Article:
normally the police aren’t waiting any longer. However, it happens sometimes
that the police find the Hit and Run Cinema. Normally we have to quit the film
and everybody has to leave the building.
Q: What type of films do you show?
A: We show films which refer to the building the Hit and Run cinema takes
place in. When we had the cinema in the old liquor factory we showed Special
Treat, a Yugoslavian movie from the early ’80s about a specialist who is treating
alcoholics in a hospital. In general, we show the original version with English
subtitles. We are trying to find films which are unknown by a broad audience.
Q: Can people submit work to be screened by you?
A: No, normally not.
Q: Tell us about some of the film equipment you bought? Why use 16mm and
Super 8 and not video?
A: I’ve used Super 8 since I was 13. At the same time I started to gain some
experience with photography and so it was consequential to use also Super 8.
Furthermore, at this time Kodak was still producing the Kodachrome film,
which offered fantastic colors, much better than the standard video equipment
like VHS-C. Some years later the Internet and Ebay started getting more
important and I was able to buy a lot of Super 8 equipment and films for little
money. For a time we shot a lot on Super 8, films with goats and films without
goats. But Super 8 is very small and difficult to handle. A few years ago I found
out that 16mm is available
for nearly the same price
and at first I started to
collect some movies on
16mm. Sometimes it
happens that the perfora-
tion or some parts of the
film are damaged and I
was looking for a small
16mm editing table. I
found one 400 miles away
from Berlin. Rolf was
26
27
selling an editing table he had used to produce German television, until the year
2000, but he no longer needed it. He liked the idea that somebody was still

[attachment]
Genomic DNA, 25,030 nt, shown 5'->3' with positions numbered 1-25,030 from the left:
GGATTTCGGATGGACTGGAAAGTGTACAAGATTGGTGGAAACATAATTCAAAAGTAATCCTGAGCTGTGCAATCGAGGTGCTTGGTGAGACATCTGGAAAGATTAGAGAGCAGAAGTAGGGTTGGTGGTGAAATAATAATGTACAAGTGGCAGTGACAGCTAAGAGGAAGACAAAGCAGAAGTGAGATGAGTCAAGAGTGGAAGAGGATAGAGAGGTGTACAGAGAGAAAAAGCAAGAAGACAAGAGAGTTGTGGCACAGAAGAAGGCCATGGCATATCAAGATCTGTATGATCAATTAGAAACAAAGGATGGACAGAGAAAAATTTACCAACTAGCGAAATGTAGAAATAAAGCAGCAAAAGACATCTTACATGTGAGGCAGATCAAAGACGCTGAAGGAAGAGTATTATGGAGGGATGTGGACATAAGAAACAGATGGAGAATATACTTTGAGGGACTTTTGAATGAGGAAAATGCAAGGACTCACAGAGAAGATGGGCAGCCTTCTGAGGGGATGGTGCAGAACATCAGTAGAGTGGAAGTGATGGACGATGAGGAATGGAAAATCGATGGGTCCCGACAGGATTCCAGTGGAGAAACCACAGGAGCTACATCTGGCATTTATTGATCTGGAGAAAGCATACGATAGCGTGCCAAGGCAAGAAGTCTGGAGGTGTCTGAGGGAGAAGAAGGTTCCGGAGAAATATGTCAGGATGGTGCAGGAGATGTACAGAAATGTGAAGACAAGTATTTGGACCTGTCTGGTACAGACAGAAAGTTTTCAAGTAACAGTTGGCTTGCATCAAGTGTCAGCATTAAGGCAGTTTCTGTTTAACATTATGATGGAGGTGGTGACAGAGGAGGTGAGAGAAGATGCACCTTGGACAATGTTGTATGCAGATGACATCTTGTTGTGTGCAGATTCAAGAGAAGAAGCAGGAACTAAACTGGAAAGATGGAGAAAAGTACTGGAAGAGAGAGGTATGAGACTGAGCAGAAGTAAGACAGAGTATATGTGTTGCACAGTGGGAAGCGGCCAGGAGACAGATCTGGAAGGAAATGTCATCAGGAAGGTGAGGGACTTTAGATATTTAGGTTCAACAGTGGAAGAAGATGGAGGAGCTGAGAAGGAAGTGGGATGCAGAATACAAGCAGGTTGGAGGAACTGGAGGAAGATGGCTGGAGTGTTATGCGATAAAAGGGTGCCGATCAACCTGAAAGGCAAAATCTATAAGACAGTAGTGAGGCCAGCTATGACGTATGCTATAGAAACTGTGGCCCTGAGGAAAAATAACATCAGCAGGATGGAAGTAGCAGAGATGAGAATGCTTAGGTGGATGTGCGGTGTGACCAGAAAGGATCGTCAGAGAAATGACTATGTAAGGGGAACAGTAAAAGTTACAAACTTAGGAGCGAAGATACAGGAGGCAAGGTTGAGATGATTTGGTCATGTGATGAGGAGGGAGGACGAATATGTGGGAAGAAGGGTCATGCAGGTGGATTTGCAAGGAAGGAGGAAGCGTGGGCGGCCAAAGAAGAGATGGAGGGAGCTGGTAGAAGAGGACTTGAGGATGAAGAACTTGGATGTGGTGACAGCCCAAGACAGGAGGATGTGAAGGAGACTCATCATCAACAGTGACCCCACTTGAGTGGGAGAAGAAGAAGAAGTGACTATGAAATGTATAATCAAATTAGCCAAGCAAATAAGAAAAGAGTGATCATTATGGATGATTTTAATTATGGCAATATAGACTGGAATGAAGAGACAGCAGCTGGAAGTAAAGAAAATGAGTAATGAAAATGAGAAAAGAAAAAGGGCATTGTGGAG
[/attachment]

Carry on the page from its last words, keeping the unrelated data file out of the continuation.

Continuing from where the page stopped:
interested in 16mm and he offered me all the 16mm equipment he had. A few
other things like the Nagra or some features for the camera I found at the
Internet. But I’m surprised how many people are still maintaining all this old
analog equipment.
Q: Where can we see more? Website? Contact for the group?
A: We have no contact or website for the Hit and Run Cinema, we only have a
newsletter. Normally you can be part of the newsletter if you sign in during one
of the screenings. At the moment we have around 15,000 email addresses in the
newsletter. We don't advertise because it is all illegal.
Blak Mama (2009) 95 min-DVD
Directors: Miguel Alvear, Patricio Andrade
Quito, Ecuador
http://www.ochoymedio.net/productora-8/
http://www.behance.net/gallery/BLAK-MAMA-(2009)/8732213

Visual poetry. If you are an artist traveling to Ecuador this is a film I
suggest you watch. Ecuador has a rich and varied history that is
intertwined with the Incas, The Spanish, a dictator, and the Catholic
Church. The storyline follows three crossed lovers on a journey of
discovery and self-awakening that leaps through time and space. Blak
Mama illustrates the emotional subtext of a culture and its people.
Recommended.
Reviews
Ethan
Minsker
Movies
A Million Little Pieces
By James Frey
April 15, 2003 (John Murray)
ISBN 0-385-50775-5
“It tells the story of a 23-year-old alcoholic and drug abuser and how he copes with
rehabilitation in a twelve steps-oriented treatment center. While initially promoted as a
memoir, it was later discovered that many of the events described in the book never
happened. “ (Wikipedia)